Semitrailer trucks and buses are not the only high-profile vehicles on the highways these days. There's a new "monster" on the road, with jacked-up pickup trucks and SUVs becoming an increasing safety concern.
Not only are frames of the newer trucks and SUVs generally built higher off the ground, but some pickups along the Wasatch Front and nationally are being raised above the legal limits — to almost resemble monster trucks.
They may look cool, but vehicles raised too high off the ground lose some of their braking and are more prone to roll, officials say. They also pose a greater hazard — especially to lower-clearance cars.
It's not that these jacked-up trucks are necessarily getting in more accidents, it is simply that when they do, the accident is more severe.
Thus, these vehicles are a danger to themselves and others.
Besides compromising some control over their vehicle by being raised too high, the bumper of these vehicles will thus usually be above the bumper of any vehicle they may crash into.
This means it bypasses the safety of a bumper and so the crash will put the other vehicle more likely inside the cab of the vehicle it crashes into.
A report by the nonprofit American Association of Motor Vehicle Administrators states that other motorists can be at severe risk in a collision because a modified truck can ride over the top of and even crush a car.
(Now in fairness, sometimes this extra height is actually a plus. For example, my wife crashed into the rear of the jacked-up vehicle on I-15 a few years ago. She luckily wasn't going extremely fast and her bumper went underneath the raised SUVs bumper and thus sustained far less damage to the front of her car than if she had struck the bumper outright.)
Utah law states that motor vehicles with a gross weight of less than 4,500 pounds can have the lowest part of their frames 24 inches off the ground. For vehicles 4,500 to 7,499 pounds the allowed height is 26 inches, and it is 28 inches for vehicles 7,500 pounds or greater.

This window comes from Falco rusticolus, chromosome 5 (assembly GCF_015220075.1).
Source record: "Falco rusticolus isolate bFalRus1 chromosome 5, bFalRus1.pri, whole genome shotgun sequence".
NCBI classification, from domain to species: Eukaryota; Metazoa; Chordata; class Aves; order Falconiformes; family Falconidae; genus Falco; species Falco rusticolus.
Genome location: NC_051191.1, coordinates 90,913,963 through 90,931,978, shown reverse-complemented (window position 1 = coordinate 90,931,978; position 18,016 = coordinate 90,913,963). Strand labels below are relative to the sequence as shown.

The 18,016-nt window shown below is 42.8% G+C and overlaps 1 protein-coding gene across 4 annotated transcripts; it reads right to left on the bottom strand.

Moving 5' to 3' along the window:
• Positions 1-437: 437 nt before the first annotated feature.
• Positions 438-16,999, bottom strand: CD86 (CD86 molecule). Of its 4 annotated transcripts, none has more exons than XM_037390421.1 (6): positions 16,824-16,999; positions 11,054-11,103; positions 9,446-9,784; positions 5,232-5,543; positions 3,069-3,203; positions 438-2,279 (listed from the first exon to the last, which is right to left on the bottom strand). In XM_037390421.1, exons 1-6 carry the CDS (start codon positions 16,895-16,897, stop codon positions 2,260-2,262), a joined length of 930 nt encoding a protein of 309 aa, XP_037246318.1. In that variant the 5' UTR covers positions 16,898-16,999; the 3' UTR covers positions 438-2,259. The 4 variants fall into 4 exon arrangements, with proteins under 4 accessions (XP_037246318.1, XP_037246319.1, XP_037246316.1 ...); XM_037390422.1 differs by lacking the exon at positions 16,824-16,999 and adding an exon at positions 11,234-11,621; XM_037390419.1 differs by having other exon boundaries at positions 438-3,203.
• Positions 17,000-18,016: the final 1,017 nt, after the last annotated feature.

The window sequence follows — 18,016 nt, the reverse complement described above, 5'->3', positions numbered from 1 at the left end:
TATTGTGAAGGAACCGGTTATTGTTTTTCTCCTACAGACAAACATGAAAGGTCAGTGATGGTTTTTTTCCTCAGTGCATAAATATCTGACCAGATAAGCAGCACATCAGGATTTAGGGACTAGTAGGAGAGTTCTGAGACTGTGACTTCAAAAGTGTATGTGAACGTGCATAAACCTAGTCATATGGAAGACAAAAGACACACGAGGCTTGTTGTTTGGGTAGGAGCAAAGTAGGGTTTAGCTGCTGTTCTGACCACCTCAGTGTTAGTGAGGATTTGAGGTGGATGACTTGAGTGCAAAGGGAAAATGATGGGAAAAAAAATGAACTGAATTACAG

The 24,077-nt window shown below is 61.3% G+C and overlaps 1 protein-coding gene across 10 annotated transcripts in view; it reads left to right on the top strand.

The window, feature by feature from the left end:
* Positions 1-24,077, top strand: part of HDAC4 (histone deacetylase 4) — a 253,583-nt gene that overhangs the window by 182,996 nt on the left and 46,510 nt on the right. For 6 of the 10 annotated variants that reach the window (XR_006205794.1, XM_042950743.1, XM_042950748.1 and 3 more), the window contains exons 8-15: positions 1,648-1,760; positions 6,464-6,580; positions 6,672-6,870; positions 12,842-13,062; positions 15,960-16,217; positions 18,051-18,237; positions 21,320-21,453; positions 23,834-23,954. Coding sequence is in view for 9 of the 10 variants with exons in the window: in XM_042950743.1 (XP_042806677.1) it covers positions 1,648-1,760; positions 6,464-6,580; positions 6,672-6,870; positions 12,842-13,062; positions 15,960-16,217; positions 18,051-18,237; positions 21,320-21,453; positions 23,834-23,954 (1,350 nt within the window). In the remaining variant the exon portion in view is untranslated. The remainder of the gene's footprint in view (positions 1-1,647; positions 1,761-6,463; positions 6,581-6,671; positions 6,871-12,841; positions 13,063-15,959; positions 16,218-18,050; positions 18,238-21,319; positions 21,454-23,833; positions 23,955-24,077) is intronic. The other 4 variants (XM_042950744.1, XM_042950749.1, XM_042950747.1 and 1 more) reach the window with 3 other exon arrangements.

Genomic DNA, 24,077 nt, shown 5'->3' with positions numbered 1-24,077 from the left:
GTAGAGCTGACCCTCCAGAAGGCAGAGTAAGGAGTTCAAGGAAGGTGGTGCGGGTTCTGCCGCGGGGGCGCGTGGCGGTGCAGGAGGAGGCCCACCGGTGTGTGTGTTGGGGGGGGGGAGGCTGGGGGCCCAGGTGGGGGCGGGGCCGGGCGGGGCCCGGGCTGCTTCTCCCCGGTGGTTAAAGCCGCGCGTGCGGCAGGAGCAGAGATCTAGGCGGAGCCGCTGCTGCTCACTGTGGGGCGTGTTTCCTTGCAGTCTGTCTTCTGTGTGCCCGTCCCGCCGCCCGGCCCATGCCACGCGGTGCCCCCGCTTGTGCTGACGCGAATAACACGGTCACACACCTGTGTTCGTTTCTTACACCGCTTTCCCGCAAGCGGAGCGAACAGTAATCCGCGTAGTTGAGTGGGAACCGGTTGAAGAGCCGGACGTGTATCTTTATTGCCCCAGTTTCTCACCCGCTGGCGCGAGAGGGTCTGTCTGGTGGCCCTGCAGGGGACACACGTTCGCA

Violators face a class C misdemeanor, a fine of up to $750.
Look at some jacked up vehicles on Utah's roads and you can clearly single out some that are clearly in violation.
So, the smaller the vehicle, the less it can be legally jacked up.
How do they get such illegal vehicles inspected and registered?
1. They get their jacked up vehicle inspected when it has regular, low tires on it. After the inspection, they put oversize tires on their vehicle.
2. They convince a friend at an inspection station to pass them anyway.
The Utah Highway Patrol is supposed to enforce this law, but if they do (and that looks to be rarely), they simply send it back to an inspection station.
I'd like to warn all illegal jacked-up vehicle owners that if they get into an accident, they will be an easy target to sue, whether the accident is your fault or not.
Is that worth your extra cool look, to be sued for all you own, let alone the harm you may cause the occupants of a vehicle that crashes into you.
(The photo above is of a jacked-up vehicle I spotted in Farmington recently. Based on its small size, I believe it is almost certainly raised higher than the legal limits. Also note that it lacks a front license plate, another violation of state law.)